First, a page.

September 21, 2020

View from the Lone Red Seat

March 7, 2011 by · 1 Comment 

Fall 2007 070World Series 2007, Game 2

The lone red seat at Fenway Park offers a terrific view of the live action.   No wonder they named a radio show after it.   Views don’t get much better than this:  that’s what my son and I were thinking one windless October night as Curt Schilling took the field in what would be the final game of his career.

“View from the Lone Red Seat” made its debut on Blog Talk Radio three weeks ago as Mike Lynch and went national in covering the major baseball markets.   Sponsored by Big League Chew bubble gum, the Boston show and its hosts Dave Rattigan, Chris Mascaro, and Bob Lazzari got me thinking about the curious appeal of baseball talk, the phenomenon of talk shows in general, and the significance of human conversation.

Why do people tune in to this stuff?   Why do the conversations of others engage us, especially when we participate only as passive listeners, seldom contributing?   Where did the concept come from anyway?   I’m guessing Johnny Carson, Dick Cavett, and Jack Parr had something to do with it.

I wonder what we gain from being privy to a two- or three-way conversation that doesn’t include our own voices.  The concept is mystifying to me.  What piece of our nature does it satisfy?

Talk doesn’t happen exclusively in sports, of course.  Daytime television provides countless examples of famous individuals enjoying personal conversations with invited guests.  Strong-minded women on “The View” converse among themselves every single weekday while an entire audience sits rapt and mute.  Mike and Mike have their microphones, Regis and Kelly their coffee cups, while Kathie Lee and Hoda favor wine.  Martha, Rachael, Ellen, Rush, Oprah, and Dr. Phil have conversations too, engaging with others while hungry audiences sit back and process information.   Even the nightly news is presented on CNN, MSN, FOX, and ESPN in the form of conversation.  Sports talk keeps us alert during the long commute home, Don Orsillo and Jerry Remy entertain us with their laughter in the evening, and Letterman initiates late night conversation.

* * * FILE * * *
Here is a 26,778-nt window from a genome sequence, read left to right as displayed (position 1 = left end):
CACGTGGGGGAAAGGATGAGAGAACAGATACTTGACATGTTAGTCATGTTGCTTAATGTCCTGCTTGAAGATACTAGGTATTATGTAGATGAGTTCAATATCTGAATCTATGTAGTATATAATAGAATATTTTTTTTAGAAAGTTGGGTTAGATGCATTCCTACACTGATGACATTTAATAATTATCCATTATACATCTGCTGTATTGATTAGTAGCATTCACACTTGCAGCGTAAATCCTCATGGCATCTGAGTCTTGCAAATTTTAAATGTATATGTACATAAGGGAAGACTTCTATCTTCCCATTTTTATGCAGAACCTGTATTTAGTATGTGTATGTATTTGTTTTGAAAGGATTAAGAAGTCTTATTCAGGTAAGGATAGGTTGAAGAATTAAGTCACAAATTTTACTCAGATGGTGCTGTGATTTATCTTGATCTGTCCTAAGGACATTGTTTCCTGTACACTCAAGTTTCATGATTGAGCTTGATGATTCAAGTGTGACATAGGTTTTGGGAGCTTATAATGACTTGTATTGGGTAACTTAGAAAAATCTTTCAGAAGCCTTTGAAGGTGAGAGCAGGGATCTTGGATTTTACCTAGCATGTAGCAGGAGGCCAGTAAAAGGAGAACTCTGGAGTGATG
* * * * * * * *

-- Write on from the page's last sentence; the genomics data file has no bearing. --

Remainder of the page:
What’s with all the talk?    We don’t even know these people.

Are our own lives and personal interactions with kids, spouses, co-workers, and significant others so predictable, unsatisfying, or lacking in content that we turn to complete strangers to fill the void?   How curious that anyone should choose to listen.

Conversations are a huge part of baseball, almost as significant as runs, hits, errors, and OBP.  First basemen can often be seen chatting amiably as they welcome opponents to the bag, sharing jokes or observations and exchanging a few pleasantries.  Keith Hernandez comes immediately to mind.  Guys who gather closely on the mound or as a trio in the outfield during a pitching change always engage in conversation, though it’s likely their words have nothing to do with baseball.   There’s ongoing chatter in the clubhouse, dugouts, bullpens, boxes, and bleachers; before, during, and after the game, conversation is the essence of baseball.  The possibilities are infinite.

From what I’ve experienced in the past twenty years, baseball talk comes easily to boys who routinely learn a lot of names, numbers, trivia, and stats.  Their conversation entertained me one cold January afternoon in a venue that smelled of wet hay and manure.  (The damp arena housed youth soccer leagues and an annual county fair.)    I sat on the cold bleachers with a few moms who paid attention to the game in fits and starts -  take it to the side! – but mostly they discussed random errands and the week’s menus, both carry-out and home-cooked.    As if for counterpoint’s sake, a few boys sitting behind us talked sports nonstop.   Their conversation effortlessly became a competition, and I happily tuned in.

Name whateverMLBplayers you can fromAtoZwithoutstopping.   Abreu, Bonds, Canseco, Delgado.    Leftover chicken parm, salmon is cheaper at Market Basket, potato skins at the Ninety-Nine, Niekro, Ojeda, Piazza, Sal’s Pizza, stuffed shells, Chinese, Yastrzemski, Zito.  Score.  One kid spoke all the way to Z without breathing.   I love hearing what boys bring to the table.

Baseball talk is a language I don’t always understand, however:  “If you drop the arm to the ten o’clock position, you will get under the slider and the spin will become fat . . . if he could become very strong from his fingertips to his elbow, he could throw the slider effectively by just cutting through the ball . . .  that means it moves faster and goes down with more bite.  That doesn’t necessarily mean the pitch will be better, but the tighter the spin the more controlled the pitch can be . . .  the quarter slider can back up and be a funky pitch.”   Drop, fat, bite, slide.   In case you don’t recognize the voice, that’s Tim McCarver talking about Steve Carlton.  The spin will become fat: what exactly does that mean?